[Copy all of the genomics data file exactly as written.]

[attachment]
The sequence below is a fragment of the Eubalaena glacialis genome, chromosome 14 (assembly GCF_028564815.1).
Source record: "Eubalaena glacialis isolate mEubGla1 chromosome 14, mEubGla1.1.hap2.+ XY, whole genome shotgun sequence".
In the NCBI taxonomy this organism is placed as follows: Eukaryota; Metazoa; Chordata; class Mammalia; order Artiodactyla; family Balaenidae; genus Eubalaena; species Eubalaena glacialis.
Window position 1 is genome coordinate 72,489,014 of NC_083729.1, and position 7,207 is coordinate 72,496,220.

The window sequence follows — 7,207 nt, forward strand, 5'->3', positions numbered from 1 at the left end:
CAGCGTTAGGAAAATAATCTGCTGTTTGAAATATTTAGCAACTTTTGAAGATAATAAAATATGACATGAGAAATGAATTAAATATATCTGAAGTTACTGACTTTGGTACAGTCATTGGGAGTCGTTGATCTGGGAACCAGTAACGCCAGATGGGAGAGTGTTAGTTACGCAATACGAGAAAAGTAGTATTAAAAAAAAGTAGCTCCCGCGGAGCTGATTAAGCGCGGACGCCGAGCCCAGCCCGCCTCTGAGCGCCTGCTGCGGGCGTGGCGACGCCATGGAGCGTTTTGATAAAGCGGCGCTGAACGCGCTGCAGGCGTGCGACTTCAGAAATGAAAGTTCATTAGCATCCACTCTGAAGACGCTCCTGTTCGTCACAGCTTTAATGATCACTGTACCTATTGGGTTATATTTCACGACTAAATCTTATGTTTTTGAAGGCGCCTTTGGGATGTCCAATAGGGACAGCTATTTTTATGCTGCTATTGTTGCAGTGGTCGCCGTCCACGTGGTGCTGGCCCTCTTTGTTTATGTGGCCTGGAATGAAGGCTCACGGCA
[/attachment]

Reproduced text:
The sequence below is a fragment of the Eubalaena glacialis genome, chromosome 14 (assembly GCF_028564815.1).
Source record: "Eubalaena glacialis isolate mEubGla1 chromosome 14, mEubGla1.1.hap2.+ XY, whole genome shotgun sequence".
In the NCBI taxonomy this organism is placed as follows: Eukaryota; Metazoa; Chordata; class Mammalia; order Artiodactyla; family Balaenidae; genus Eubalaena; species Eubalaena glacialis.
Window position 1 is genome coordinate 72,489,014 of NC_083729.1, and position 7,207 is coordinate 72,496,220.

The window sequence follows — 7,207 nt, forward strand, 5'->3', positions numbered from 1 at the left end:
CAGCGTTAGGAAAATAATCTGCTGTTTGAAATATTTAGCAACTTTTGAAGATAATAAAATATGACATGAGAAATGAATTAAATATATCTGAAGTTACTGACTTTGGTACAGTCATTGGGAGTCGTTGATCTGGGAACCAGTAACGCCAGATGGGAGAGTGTTAGTTACGCAATACGAGAAAAGTAGTATTAAAAAAAAGTAGCTCCCGCGGAGCTGATTAAGCGCGGACGCCGAGCCCAGCCCGCCTCTGAGCGCCTGCTGCGGGCGTGGCGACGCCATGGAGCGTTTTGATAAAGCGGCGCTGAACGCGCTGCAGGCGTGCGACTTCAGAAATGAAAGTTCATTAGCATCCACTCTGAAGACGCTCCTGTTCGTCACAGCTTTAATGATCACTGTACCTATTGGGTTATATTTCACGACTAAATCTTATGTTTTTGAAGGCGCCTTTGGGATGTCCAATAGGGACAGCTATTTTTATGCTGCTATTGTTGCAGTGGTCGCCGTCCACGTGGTGCTGGCCCTCTTTGTTTATGTGGCCTGGAATGAAGGCTCACGGCA